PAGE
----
by: Mark Rogers

Recent figures from the IAB indicate that UK online advertising has reached £2bn. This number has already outstripped radio and newspapers and is chasing down television (at £3.9bn). The internet’s proportion of ad spend in the UK is the highest in the world.

It is worth a second look at the trends hidden in the figures. The online advertising total was up 42% year on year. Paid search, however, grew at 52% (above the trend). Display ads grew below the trend at 35%. Display ads - which were the dominant form of advertising during the internet bubble - now represent only 22.6% of the total advertising spend.

The reasons are not hard to find: an excellent click-through rate on a display ad is 1%. Most click-through rates are far lower. The web surfers who click on a banner are poorly qualified as prospects. They may become customers, they may not. Even back at the height of the dot-com boom, frustrated ad analysts were writing columns like this - failing to find any way of showing that online advertising had any impact on buying decisions. It is still hard to track the impact of online display advertising and advertisers have found that frustrating.

Compare paid search: here customers have qualified themselves as having an interest in the topic chosen by the advertiser. It is a far more effective way of capturing monetisable online transactions and product searches (58% of the total £1.2bn is now going on paid search). But paid search remains a medium for calls to action, not for branding. It is very hard to give much of a flavour of your brand in the haiku-like format of a Google paid search advertisement. For that you need to find a way to connect emotionally with your audience, to make them feel happy, sad, excited. This remains a huge challenge online.

An upcoming conference organised by our friends at Search Engine Strategies looking at advertising through social networks. Clever approaches here seem much more likely to drive brand value than paid search. If I become the “friend” of Lily Allen, I am clearly qualifying myself much more as a potential buyer of her future output. The same goes for anything entertainment-related. But it is much more of a challenge for brands which are not entertainment related. Social networks pose them exactly the same problems as normal web pages. They either have to post a banner or sponsor an event. They can’t rely on pull, because (as sellers of motor insurance for example) they can’t compete with the Arctic Monkeys. No one on a social network like MySpace will publicly identify themselves with a functional brand - however useful they may find it - in the way they might with a star.

So where do brand builders go? The answer is that they need to identify their own target networks. Every brand has its own universe of key authorities, people who do spend their time talking about motor insurance or pension provision. We have recently been working for the car rental giant Avis Europe alongside our colleagues at UK digital agency Web Liquid. One of the things we helped Avis Europe to do was to identify:

a) who was talking about them and in what terms; b) who was talking about car hire/rental in general; c) the key authorities with whom they needed to connect;

This work identified those who could be thought of as Avis’s own “MySpace” - that is: a community of people who hire cars, talk about car hire and are authoritative on car hire. Our work enabled Avis Europe to identify the key topics that car renters were concerned about, and to help align their product with the needs of that market. We showed them who were the key authoritities in “trustworthy car rental”. Where they sat in that in conversation, and who they needed to impress to be talked about in a more positive way. We identified the key hot topics of those influencers - what language they were using, what their concerns were.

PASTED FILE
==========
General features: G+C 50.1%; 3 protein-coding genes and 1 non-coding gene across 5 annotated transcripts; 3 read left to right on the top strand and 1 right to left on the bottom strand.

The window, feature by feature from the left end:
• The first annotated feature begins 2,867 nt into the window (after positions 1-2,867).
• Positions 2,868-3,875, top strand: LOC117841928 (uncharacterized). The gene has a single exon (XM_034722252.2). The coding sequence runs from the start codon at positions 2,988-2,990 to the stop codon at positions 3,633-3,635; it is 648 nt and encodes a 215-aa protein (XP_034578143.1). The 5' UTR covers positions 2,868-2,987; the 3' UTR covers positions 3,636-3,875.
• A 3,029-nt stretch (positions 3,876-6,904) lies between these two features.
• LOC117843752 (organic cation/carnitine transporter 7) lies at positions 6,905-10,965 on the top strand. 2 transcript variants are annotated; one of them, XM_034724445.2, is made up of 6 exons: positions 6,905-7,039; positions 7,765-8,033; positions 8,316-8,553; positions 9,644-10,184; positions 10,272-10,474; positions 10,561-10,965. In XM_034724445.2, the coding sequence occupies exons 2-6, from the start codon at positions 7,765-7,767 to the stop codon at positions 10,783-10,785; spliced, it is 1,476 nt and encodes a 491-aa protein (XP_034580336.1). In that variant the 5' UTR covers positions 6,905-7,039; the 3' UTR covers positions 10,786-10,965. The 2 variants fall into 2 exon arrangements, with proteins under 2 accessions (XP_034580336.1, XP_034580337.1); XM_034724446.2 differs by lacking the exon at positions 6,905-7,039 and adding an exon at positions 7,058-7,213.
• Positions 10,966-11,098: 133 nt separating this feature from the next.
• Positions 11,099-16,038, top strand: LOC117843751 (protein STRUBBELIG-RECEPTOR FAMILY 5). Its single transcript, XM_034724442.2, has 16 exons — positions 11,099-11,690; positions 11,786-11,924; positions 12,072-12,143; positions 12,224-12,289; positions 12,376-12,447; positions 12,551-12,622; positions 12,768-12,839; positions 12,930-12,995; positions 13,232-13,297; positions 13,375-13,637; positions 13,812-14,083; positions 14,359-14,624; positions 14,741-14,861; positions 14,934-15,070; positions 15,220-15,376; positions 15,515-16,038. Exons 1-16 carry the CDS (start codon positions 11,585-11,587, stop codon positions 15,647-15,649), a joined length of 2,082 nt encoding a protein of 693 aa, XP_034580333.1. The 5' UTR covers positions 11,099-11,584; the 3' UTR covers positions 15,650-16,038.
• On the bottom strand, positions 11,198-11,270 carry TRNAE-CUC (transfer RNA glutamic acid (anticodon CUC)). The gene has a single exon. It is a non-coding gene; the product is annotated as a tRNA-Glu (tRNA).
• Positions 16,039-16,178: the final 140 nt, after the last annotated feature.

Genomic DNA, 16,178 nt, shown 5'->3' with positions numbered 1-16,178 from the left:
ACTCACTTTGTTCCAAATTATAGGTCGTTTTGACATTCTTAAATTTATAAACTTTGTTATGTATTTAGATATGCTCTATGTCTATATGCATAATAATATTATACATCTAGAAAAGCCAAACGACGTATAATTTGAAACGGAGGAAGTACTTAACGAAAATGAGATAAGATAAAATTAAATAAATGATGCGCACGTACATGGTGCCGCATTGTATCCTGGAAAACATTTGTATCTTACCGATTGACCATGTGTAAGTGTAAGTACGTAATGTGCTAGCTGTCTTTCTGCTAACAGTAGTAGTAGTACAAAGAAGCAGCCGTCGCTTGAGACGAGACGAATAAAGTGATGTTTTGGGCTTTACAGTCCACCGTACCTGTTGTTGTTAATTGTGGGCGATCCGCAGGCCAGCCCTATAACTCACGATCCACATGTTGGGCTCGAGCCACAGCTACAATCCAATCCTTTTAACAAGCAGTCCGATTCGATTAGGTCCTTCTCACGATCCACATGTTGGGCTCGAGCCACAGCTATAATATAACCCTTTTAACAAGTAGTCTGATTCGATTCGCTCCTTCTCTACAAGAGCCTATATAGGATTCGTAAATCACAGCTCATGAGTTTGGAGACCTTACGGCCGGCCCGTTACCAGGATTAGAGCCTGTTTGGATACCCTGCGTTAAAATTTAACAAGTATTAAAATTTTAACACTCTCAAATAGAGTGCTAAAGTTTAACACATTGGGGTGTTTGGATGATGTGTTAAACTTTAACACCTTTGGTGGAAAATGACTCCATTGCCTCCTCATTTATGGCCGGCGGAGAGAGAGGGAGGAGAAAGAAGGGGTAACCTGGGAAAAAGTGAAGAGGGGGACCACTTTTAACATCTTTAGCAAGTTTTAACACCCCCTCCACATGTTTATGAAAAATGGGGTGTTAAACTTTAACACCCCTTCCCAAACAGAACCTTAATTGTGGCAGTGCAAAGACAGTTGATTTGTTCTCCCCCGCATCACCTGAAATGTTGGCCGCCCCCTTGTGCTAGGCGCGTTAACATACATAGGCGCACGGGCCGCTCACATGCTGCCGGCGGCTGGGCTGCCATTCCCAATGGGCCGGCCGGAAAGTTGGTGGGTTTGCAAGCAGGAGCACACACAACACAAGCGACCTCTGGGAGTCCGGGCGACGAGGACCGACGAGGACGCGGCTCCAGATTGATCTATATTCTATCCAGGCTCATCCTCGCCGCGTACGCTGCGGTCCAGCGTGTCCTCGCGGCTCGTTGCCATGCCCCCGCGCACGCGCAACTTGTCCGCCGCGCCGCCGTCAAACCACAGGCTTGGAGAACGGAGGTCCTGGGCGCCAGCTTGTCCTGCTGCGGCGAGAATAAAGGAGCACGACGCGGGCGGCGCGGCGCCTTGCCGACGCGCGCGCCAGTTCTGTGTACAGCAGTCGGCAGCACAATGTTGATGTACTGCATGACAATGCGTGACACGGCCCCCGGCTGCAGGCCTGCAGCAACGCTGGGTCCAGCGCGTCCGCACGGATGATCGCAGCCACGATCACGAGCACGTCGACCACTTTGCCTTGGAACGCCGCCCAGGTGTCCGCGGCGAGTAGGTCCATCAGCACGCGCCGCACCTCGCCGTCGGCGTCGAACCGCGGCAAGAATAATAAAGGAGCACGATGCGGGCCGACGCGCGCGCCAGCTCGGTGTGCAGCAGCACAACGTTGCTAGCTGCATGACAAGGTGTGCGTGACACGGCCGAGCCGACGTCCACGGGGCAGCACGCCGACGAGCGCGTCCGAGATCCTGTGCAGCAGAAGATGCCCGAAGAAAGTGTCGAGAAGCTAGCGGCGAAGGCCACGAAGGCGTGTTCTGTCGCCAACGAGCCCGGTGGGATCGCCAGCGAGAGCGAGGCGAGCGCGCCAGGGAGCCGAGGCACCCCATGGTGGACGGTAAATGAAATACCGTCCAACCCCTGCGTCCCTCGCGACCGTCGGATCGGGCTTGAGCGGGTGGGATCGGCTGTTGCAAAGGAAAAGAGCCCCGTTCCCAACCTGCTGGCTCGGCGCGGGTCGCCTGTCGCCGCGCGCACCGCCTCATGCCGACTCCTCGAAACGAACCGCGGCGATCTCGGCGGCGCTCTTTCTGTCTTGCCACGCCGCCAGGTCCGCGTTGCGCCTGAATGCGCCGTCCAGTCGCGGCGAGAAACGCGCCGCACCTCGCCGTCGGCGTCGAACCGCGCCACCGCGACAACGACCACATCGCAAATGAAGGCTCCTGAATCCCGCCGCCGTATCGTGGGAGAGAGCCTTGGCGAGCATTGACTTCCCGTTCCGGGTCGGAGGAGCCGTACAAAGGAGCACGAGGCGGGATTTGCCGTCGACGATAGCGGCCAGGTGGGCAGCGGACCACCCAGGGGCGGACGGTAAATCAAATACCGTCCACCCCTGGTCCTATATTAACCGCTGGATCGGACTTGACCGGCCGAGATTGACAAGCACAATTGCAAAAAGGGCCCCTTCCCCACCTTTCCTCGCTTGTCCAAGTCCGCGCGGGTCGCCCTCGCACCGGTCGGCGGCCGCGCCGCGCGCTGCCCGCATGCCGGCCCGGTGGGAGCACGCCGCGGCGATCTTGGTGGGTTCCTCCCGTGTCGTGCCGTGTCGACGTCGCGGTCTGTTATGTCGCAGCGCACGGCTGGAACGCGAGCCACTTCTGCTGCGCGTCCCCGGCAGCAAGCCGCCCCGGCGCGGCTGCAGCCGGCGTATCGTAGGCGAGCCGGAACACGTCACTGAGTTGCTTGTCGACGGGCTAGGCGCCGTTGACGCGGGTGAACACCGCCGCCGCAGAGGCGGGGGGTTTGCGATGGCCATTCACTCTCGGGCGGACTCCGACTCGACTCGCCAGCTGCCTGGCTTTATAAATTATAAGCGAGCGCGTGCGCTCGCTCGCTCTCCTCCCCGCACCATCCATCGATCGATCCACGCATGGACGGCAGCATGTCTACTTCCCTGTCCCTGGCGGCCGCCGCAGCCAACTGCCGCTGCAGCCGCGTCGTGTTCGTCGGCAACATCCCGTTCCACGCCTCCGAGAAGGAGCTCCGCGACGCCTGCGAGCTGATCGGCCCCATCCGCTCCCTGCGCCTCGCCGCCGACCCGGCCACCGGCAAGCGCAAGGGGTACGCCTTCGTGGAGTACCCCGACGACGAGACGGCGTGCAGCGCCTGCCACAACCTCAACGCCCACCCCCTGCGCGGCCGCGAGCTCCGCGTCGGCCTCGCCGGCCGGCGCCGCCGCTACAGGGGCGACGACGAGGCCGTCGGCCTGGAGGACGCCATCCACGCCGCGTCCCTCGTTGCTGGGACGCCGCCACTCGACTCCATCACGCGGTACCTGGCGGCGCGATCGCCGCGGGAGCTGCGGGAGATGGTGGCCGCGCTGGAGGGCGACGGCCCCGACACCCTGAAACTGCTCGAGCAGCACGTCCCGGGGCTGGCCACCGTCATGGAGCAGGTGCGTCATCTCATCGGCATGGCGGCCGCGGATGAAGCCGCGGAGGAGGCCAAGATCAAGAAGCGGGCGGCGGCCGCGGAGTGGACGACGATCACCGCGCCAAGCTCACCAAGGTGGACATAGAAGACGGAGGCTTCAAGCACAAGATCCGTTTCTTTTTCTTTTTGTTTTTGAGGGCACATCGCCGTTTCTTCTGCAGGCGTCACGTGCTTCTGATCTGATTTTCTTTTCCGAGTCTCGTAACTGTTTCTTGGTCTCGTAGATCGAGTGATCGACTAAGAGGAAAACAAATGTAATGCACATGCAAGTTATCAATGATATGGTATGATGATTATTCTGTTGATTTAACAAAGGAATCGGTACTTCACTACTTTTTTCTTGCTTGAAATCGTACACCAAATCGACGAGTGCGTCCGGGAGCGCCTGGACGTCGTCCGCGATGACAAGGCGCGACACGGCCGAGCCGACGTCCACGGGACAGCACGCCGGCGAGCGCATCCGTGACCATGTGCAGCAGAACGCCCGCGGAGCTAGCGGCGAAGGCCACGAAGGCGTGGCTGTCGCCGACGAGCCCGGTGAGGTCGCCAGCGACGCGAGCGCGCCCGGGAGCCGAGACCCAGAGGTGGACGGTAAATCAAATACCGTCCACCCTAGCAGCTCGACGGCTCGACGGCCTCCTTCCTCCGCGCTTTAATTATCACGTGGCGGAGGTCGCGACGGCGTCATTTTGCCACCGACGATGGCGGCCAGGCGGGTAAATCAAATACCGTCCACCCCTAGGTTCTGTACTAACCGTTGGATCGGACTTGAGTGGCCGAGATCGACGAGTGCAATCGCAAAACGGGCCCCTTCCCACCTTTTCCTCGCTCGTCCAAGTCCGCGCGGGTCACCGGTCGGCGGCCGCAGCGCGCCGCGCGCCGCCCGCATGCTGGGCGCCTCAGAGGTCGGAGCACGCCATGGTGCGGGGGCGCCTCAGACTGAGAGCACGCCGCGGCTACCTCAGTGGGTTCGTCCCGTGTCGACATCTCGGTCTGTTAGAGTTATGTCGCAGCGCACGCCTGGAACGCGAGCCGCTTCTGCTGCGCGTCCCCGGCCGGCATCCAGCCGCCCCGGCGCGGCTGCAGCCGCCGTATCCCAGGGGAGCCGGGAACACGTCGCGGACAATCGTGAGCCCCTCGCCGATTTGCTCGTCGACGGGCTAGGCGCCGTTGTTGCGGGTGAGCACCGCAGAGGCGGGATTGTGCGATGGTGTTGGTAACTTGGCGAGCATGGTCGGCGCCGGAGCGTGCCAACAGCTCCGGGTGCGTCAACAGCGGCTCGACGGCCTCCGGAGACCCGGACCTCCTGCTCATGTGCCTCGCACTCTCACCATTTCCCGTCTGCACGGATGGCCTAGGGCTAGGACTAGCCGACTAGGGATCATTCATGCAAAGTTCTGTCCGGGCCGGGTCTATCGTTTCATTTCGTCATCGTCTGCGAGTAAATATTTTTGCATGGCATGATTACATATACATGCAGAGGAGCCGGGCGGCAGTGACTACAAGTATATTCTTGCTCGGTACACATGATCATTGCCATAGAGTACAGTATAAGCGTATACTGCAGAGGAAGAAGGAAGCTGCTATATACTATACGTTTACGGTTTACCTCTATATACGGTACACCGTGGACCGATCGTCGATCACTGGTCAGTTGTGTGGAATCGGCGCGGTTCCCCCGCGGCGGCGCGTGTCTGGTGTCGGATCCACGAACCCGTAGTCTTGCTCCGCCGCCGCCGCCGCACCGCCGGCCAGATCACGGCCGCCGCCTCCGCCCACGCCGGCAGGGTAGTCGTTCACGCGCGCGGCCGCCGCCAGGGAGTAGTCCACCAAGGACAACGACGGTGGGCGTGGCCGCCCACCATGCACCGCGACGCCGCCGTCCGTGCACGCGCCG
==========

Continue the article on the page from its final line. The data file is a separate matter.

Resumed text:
As a consequence of this work, the marketing team at Avis led by Xavier Vallée and Rob White, and the customer service team led by Eibhlin Payne and Stephen Spiers have been doing a lot of product and service development in the background and they have just now begun to talk about that in the form of a blog wetryharder.co.uk. The aim of the blog is to open a dialogue with the marketplace.

This kind of approach sets a benchmark - in our opinion - for what online brand building needs to become: a process of engagement with the online marketplace.

  1. You find out what your brand is - by listening to the way it is discussed, by monitoring and measuring those conversations. How important are you? What are your key strengths, your weaknesses? What are your supporters saying? What are your detractors saying?
  2. You start acting on the insights, improving the product, becoming if you like more like the best self you can be;
  3. You start - very cautiously - to talk about what you are doing, trying to attenuate your voice not to the slogans of the marketing department, but to the words of your consumers;
  4. You measure how you are doing. What is the change in sentiment around your product? Are you now preferred to your competitors? On what grounds?

Then you repeat the process. Slowly, and in lock-step with your customers, you build your brand. This process is not just about good market research, or good advertising: it puts both to the service of creating an impregnable place for your brand at the heart of the most valuable place you can be: the place where you solve problems for your customers.

Original Post: http://www.marketsentinel.com/blog/2007/04/online-brand-building-a-case-study-from-avis-europe

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